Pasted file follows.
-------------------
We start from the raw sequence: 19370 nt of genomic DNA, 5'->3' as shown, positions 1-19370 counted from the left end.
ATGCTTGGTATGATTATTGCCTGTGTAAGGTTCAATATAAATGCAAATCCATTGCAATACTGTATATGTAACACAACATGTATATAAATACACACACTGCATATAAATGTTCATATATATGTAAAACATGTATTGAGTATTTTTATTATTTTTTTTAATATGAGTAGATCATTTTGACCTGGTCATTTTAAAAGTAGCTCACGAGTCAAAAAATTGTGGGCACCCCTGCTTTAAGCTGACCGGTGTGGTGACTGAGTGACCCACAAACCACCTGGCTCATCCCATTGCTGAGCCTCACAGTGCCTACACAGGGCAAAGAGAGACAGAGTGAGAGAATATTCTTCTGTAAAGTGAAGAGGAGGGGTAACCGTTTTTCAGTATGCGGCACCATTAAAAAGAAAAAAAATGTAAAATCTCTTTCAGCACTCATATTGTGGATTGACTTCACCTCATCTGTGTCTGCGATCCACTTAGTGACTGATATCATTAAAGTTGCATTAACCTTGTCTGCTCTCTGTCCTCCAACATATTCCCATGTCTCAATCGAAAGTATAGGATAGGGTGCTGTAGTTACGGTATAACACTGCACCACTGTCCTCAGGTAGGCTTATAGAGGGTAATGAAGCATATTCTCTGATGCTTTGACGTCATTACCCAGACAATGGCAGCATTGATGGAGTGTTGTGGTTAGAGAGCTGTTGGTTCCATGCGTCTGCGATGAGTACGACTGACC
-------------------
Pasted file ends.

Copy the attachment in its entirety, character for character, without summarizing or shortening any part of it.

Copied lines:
We start from the raw sequence: 19370 nt of genomic DNA, 5'->3' as shown, positions 1-19370 counted from the left end.
ATGCTTGGTATGATTATTGCCTGTGTAAGGTTCAATATAAATGCAAATCCATTGCAATACTGTATATGTAACACAACATGTATATAAATACACACACTGCATATAAATGTTCATATATATGTAAAACATGTATTGAGTATTTTTATTATTTTTTTTAATATGAGTAGATCATTTTGACCTGGTCATTTTAAAAGTAGCTCACGAGTCAAAAAATTGTGGGCACCCCTGCTTTAAGCTGACCGGTGTGGTGACTGAGTGACCCACAAACCACCTGGCTCATCCCATTGCTGAGCCTCACAGTGCCTACACAGGGCAAAGAGAGACAGAGTGAGAGAATATTCTTCTGTAAAGTGAAGAGGAGGGGTAACCGTTTTTCAGTATGCGGCACCATTAAAAAGAAAAAAAATGTAAAATCTCTTTCAGCACTCATATTGTGGATTGACTTCACCTCATCTGTGTCTGCGATCCACTTAGTGACTGATATCATTAAAGTTGCATTAACCTTGTCTGCTCTCTGTCCTCCAACATATTCCCATGTCTCAATCGAAAGTATAGGATAGGGTGCTGTAGTTACGGTATAACACTGCACCACTGTCCTCAGGTAGGCTTATAGAGGGTAATGAAGCATATTCTCTGATGCTTTGACGTCATTACCCAGACAATGGCAGCATTGATGGAGTGTTGTGGTTAGAGAGCTGTTGGTTCCATGCGTCTGCGATGAGTACGACTGACC